How to find a job with social media: an overview
There are only about three things that are more convenient without the Internet and looking for jobs is not one of them. We now have all of the world’s job ads and company information at our fingertips, while we can showcase our talents and skills in myriad ways. To make sure all of your information can be found by HR staff and recruiters, we present an overview of the most used social media networks and sprinkle it with some tips to successfully use the channels to find the job of your dreams.
Meet the mother lode for all things career: If you are looking for a job now or in the foreseeable future, you will need a LinkedIn account, as this is the one-stop shop to show the world your resume and let everyone know about your experience, education, expertise, and language skills. Even though all LinkedIn profiles look similar, you can stand out with a catchy headline, unique content, and a professional yet personal picture. Then, show off your online networking skills. Make sure you don’t just connect with people you already know, but also with influencers and experts in your field by sharing content and by joining groups. It’s crucial to keep your profile up-to-date, and not just give it some TLC when you’re actually searching for a job: there could be people out there who are looking for everything you have to offer – if only they could read about it on LinkedIn.
If you thought that Facebook was only to keep an eye on your friends’ life while commuting to work or school, you’re wrong. The social network has a few nifty features that can help you amp up your job search: Make sure you update your education and work experience, put your friends into different groups to share work-related posts more efficiently, or find “people who work at (insert company name)” in the search bar and expand your network that way. Last but not least, why not cut to the chase and use FB ads to get the attention of your dream company?
Twitter is quick and immediate, which makes it the perfect place to get the latest updates, job postings, and career advice. You can follow and interact with influencers and leaders in your field, track hashtags to get job postings, or find advice on all kinds of topics. Ideally, you don’t just follow or retweet people but actively tweet yourself: Twitter is a great place to initiate contact, show up on people’s radar, and share your content and ideas.
Not everyone needs or wants to have a website, so a blog is a perfect way to show off your skills, share your knowledge, and position yourself as an expert in a certain area. Remember, every blog is only as good as its last post, so you will need to put in the work. Writing know-how is a plus, but there are a lot of creative ways to blog. No matter what you do, post at least weekly and make sure the content brings the readers value.
Instagram doesn’t just turn regular photos into filtered masterpieces, it can also help you with your job search if you’re a visual person or have a photo-friendly profession. You could use Instagram as a way to promote your portfolio, advertise what you do in your professional life, and use all kinds of relevant hashtags to connect and interact. Of course, you should take visual networking to the next level and follow and interact with your favorite companies and brands to learn more about their company culture. Referring to a post or a complete Instagram strategy is a great icebreaker for your cover letter, networking event, or at the beginning of a job interview.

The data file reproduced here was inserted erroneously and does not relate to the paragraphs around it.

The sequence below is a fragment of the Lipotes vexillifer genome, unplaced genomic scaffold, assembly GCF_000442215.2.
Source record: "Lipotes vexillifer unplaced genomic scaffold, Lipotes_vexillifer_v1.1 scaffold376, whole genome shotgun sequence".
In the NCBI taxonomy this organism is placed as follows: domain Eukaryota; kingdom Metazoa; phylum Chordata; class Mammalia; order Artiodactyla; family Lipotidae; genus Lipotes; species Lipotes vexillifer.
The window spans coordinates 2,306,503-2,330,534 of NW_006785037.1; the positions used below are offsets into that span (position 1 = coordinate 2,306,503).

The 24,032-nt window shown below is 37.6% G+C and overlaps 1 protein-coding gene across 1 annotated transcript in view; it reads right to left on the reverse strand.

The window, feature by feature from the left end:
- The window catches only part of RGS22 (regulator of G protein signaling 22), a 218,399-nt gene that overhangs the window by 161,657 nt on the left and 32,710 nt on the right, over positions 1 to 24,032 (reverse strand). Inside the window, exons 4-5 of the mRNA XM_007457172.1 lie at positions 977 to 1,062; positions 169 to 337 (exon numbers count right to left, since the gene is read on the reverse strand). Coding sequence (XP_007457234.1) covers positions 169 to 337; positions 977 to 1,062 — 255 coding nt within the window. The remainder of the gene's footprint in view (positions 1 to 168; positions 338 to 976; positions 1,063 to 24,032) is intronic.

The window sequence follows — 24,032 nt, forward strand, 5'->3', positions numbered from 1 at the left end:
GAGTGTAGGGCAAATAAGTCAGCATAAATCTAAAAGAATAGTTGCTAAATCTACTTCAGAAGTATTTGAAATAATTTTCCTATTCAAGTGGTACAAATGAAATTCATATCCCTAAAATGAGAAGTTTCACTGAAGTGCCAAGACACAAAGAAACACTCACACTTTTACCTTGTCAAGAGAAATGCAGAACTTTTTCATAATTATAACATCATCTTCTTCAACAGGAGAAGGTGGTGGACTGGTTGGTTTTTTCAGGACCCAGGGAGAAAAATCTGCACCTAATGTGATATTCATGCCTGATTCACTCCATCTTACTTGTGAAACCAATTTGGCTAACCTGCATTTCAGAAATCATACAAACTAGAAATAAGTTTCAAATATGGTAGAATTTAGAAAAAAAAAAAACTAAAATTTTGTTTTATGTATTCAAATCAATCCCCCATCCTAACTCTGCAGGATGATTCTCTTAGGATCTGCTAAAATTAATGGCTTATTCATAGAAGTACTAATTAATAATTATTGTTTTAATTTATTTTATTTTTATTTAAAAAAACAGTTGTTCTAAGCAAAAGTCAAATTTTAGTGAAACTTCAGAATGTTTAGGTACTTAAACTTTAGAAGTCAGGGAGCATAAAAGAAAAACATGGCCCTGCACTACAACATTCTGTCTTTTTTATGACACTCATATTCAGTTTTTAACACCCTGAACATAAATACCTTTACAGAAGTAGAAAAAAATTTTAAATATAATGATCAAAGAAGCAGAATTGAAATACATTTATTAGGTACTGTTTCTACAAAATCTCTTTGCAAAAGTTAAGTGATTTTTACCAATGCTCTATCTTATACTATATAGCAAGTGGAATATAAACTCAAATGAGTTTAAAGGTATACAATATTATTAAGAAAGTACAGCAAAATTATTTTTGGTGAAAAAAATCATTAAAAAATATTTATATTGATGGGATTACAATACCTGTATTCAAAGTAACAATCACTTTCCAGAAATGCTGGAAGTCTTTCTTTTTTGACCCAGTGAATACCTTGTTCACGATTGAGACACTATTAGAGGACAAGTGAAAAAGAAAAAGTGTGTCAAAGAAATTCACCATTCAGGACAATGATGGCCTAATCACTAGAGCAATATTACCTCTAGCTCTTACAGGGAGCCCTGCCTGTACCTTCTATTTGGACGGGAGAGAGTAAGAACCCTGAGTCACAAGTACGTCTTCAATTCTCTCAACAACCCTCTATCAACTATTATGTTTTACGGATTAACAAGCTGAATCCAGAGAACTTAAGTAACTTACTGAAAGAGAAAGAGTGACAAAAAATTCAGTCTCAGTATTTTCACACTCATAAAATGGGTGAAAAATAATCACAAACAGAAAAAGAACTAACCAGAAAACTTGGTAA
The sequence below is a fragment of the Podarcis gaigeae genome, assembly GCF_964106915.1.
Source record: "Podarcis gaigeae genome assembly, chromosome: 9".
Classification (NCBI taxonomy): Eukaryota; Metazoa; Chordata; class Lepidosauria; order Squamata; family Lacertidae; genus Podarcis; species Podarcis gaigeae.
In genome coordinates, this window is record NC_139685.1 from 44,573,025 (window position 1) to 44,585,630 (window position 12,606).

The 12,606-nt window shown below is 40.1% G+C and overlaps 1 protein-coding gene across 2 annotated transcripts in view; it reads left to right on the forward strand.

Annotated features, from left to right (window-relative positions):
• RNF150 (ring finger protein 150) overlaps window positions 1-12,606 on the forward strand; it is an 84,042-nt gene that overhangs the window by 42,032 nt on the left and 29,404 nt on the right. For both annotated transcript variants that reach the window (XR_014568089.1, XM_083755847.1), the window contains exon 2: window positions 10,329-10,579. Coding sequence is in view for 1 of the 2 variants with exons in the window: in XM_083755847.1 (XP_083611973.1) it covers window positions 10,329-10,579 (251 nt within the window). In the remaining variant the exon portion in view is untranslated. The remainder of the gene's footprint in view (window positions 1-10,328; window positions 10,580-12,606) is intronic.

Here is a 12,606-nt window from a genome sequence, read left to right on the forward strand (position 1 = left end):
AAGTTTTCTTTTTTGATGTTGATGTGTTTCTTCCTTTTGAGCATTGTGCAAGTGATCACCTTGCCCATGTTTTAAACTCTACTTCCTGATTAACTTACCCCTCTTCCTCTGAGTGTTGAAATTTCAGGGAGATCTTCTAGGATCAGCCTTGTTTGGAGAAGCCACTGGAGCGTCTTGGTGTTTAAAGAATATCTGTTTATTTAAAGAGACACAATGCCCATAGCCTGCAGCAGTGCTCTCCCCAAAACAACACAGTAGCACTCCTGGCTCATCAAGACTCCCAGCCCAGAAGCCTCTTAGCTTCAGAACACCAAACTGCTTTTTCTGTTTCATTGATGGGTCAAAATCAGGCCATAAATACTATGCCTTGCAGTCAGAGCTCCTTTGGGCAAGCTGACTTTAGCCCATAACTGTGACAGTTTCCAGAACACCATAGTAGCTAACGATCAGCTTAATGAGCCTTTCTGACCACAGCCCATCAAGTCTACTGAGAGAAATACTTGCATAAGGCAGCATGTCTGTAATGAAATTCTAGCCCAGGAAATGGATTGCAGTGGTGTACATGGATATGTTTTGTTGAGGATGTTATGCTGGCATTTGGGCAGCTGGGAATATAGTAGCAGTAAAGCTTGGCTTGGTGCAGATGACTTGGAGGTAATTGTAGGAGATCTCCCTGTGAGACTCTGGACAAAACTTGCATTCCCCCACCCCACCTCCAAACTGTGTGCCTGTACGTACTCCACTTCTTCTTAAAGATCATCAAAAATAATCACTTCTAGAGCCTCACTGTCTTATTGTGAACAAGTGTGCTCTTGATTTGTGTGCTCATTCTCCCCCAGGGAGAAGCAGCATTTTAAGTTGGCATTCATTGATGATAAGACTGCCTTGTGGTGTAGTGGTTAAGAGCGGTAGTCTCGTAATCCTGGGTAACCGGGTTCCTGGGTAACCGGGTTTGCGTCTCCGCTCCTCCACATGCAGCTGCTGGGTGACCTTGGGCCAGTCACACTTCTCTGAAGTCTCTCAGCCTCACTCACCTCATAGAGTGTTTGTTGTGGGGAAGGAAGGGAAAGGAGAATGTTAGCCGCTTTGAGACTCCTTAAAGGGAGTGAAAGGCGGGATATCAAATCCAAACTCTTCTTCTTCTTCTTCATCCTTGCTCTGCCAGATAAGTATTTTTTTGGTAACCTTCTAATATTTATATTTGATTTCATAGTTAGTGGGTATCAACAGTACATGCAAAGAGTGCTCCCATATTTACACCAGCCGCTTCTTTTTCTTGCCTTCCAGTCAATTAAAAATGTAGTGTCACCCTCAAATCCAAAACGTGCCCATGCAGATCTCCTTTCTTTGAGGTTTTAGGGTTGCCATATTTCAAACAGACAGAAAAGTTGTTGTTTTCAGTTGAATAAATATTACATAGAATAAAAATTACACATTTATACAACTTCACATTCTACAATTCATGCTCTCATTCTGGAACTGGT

Pinterest is similar to Instagram, but you don’t really have to take pictures yourself. However, you have to be a bit more creative than just posting random things on random boards: Why not create a fun and visual resume or show off particular talents that are relevant to your career? If you want to take things slowly, just sit back and let the inspiration wash over you: There’s a ton of career advice on Pinterest – from resume tips to wardrobe suggestions. Of course, you can also follow and interact with your favorite brands and learn more about their products, employees, and company culture.
And now that you know the major players, here’s how you can get the most out of your social media job search:
First and foremost: Clean up your social media presence and delete all photos and posts that are not suitable for future employers. Whatever you have online, they will (probably) find.
Comment, tag, and hashtag – but within reason. Do not become that person who only posts random things.
Think outside of the network box: to make meeting online more memorable, try to connect and engage in creative ways.
Careers and resumes are all about stories and storytelling – use social media to tell your story with words, images, and creative (and consistent) combinations thereof.
Choose your accounts wisely – what channels work best for your skills, talents, and goals?
It’s common that people have two profiles for all or certain networks – one where you post cat pictures, the other where you promote your professional expertise.
Social media is a great place for your 15-minutes of fame, but be aware that most successful long-term careers are built through hard work.
Learn about employees and decision-makers of your favorite companies. Social media is a perfect way to initiate contact and get a foot in the door.
Be willing to help out by answering questions, engaging, and sharing – this will help you build priceless social capital and are good ways to (casually) demonstrate your expertise.
Be patient, it will take time to connect, build, and nurture a network.
Image by Jason Howie, Flickr / Creative Commons